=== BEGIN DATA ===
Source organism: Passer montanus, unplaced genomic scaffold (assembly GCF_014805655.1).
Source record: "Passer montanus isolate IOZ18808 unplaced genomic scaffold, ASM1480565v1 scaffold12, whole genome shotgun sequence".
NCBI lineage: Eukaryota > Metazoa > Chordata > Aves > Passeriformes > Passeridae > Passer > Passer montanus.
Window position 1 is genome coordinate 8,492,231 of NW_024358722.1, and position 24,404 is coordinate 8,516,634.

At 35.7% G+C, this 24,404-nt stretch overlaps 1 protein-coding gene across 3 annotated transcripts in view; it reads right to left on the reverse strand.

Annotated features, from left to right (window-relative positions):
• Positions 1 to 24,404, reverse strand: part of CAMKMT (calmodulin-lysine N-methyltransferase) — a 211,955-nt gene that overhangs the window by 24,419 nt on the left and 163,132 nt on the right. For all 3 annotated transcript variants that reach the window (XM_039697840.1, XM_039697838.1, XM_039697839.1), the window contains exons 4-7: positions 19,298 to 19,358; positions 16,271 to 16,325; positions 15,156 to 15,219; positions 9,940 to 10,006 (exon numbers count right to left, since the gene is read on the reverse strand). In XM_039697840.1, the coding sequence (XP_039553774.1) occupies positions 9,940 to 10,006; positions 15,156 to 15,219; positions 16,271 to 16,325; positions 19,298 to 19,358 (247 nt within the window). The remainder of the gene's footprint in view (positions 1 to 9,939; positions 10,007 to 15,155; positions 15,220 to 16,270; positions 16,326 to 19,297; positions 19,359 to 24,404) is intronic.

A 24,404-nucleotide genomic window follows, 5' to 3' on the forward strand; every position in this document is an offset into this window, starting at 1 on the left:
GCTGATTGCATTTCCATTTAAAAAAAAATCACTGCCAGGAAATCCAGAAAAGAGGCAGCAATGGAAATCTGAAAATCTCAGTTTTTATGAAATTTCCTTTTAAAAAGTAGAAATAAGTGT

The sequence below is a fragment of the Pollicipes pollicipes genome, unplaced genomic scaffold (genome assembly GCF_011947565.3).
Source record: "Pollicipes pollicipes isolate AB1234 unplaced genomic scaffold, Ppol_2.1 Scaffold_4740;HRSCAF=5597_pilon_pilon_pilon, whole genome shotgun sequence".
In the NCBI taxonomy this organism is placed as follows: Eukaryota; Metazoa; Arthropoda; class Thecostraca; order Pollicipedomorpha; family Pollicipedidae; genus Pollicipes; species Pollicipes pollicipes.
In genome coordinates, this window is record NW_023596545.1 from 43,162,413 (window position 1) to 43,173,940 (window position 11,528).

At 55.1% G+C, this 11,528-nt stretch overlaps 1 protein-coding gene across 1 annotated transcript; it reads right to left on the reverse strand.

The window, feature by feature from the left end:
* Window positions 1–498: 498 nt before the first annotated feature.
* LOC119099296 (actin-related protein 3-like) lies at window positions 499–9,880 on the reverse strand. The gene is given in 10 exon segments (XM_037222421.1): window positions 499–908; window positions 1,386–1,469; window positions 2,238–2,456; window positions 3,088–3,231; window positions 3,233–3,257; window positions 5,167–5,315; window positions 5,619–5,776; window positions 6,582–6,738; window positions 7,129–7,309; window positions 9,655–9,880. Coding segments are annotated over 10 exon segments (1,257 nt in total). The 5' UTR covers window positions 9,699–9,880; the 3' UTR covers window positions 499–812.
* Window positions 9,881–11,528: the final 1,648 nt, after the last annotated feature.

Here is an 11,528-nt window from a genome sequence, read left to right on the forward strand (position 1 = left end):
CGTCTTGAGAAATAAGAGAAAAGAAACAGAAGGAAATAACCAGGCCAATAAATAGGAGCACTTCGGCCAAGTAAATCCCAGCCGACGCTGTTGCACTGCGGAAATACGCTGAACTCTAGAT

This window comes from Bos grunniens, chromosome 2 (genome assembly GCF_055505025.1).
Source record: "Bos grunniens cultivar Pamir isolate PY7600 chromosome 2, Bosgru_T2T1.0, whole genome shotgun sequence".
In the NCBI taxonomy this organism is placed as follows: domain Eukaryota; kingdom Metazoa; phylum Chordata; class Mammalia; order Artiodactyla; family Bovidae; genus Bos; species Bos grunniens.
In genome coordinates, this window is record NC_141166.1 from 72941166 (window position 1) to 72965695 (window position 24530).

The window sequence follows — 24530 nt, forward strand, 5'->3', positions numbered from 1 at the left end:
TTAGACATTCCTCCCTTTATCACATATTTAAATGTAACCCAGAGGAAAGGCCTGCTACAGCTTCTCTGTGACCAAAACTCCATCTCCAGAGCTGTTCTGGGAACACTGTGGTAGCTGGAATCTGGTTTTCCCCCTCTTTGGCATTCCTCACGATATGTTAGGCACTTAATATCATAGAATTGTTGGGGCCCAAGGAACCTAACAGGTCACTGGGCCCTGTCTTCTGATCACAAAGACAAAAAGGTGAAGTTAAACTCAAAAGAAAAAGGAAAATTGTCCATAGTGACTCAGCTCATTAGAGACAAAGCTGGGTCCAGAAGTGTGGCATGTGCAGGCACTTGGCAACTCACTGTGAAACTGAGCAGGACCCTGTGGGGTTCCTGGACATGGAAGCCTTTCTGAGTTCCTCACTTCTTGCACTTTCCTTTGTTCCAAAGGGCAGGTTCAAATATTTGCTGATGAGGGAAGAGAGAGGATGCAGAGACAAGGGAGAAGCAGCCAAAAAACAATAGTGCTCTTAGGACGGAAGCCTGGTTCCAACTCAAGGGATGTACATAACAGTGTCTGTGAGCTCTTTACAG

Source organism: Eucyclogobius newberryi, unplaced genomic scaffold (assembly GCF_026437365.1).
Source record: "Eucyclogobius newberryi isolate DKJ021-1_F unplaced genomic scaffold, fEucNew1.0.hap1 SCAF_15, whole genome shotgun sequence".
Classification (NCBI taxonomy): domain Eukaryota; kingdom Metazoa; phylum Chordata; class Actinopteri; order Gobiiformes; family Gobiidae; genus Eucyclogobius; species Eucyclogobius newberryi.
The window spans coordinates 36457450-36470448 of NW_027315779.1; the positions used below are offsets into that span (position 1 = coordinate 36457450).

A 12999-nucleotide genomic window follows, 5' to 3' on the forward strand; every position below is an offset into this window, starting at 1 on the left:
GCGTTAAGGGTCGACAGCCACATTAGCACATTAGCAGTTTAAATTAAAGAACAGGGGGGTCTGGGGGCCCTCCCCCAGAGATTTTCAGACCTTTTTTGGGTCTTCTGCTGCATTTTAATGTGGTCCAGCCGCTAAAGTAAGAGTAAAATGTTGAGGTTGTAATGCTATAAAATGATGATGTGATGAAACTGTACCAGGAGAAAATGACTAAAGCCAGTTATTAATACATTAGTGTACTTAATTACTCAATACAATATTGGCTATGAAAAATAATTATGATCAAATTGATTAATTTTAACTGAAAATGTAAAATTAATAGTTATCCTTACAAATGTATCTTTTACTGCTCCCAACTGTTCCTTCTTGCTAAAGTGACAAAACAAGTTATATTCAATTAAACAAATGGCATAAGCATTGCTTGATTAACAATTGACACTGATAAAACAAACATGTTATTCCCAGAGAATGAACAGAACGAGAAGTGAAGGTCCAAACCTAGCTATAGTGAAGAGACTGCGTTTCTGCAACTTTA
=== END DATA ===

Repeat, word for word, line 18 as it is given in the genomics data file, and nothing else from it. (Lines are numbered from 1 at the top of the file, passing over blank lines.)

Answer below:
* Window positions 9,881–11,528: the final 1,648 nt, after the last annotated feature.